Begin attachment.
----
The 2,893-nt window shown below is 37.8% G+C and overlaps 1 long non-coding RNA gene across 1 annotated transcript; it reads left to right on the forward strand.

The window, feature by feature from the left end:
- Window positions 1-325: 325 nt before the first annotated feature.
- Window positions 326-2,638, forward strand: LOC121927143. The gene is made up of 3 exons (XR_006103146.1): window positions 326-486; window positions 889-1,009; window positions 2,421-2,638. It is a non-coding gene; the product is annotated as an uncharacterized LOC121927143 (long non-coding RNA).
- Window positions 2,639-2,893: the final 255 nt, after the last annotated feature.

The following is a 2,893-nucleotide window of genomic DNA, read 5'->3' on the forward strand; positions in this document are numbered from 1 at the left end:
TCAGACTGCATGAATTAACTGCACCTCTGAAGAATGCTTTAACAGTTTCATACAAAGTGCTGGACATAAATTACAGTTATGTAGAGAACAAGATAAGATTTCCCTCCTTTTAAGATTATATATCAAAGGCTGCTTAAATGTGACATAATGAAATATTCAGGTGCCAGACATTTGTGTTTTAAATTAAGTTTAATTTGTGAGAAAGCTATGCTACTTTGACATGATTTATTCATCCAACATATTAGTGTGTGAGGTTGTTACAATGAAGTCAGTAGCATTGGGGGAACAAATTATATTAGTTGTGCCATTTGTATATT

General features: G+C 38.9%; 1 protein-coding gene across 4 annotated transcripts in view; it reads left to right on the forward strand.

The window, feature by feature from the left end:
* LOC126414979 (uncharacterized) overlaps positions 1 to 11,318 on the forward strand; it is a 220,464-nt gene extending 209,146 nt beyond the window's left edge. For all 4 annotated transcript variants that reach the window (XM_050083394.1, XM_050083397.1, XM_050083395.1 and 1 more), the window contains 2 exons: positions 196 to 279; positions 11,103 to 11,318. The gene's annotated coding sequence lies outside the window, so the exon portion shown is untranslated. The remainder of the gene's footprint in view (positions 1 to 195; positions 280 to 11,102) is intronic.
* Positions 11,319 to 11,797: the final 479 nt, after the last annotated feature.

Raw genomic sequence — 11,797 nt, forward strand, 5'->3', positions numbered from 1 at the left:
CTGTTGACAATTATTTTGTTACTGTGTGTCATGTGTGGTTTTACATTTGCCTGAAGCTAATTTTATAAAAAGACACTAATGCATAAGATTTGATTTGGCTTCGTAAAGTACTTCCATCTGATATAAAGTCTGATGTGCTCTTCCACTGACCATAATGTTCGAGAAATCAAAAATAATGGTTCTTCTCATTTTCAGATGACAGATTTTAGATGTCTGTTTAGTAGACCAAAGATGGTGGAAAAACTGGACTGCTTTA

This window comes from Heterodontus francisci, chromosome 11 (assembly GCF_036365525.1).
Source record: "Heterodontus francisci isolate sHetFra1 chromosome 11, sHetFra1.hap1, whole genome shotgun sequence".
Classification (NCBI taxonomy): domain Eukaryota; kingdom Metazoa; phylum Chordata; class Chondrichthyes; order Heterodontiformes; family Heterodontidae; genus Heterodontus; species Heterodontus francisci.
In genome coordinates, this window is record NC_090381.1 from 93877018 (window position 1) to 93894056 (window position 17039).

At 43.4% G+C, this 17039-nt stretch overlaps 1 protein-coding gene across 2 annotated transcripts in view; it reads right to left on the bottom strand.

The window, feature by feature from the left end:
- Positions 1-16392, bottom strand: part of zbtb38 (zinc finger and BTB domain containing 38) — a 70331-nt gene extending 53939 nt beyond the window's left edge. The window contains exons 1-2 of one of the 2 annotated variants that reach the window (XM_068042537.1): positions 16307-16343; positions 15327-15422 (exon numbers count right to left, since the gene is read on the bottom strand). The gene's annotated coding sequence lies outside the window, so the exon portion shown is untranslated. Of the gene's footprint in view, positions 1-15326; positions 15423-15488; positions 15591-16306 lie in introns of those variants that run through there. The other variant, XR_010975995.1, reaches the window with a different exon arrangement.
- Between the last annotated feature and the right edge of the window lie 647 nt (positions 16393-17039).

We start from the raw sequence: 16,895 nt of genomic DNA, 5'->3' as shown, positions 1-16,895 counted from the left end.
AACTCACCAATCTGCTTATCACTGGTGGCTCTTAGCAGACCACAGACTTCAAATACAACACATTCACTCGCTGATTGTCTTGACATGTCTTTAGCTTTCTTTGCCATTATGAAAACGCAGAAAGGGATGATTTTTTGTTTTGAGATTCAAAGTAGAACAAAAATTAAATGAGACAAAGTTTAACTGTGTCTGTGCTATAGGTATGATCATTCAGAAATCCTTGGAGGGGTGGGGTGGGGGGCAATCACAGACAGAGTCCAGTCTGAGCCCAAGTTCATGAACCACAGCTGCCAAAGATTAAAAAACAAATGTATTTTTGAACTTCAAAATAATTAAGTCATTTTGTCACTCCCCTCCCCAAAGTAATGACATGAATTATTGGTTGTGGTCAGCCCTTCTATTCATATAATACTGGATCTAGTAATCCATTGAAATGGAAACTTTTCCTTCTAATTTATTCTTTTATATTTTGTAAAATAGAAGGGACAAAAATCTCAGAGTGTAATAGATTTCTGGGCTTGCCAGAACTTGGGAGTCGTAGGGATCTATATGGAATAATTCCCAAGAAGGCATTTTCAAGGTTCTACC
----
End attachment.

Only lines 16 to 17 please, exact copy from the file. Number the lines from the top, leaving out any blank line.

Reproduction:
Classification (NCBI taxonomy): domain Eukaryota; kingdom Metazoa; phylum Chordata; class Chondrichthyes; order Heterodontiformes; family Heterodontidae; genus Heterodontus; species Heterodontus francisci.
In genome coordinates, this window is record NC_090381.1 from 93877018 (window position 1) to 93894056 (window position 17039).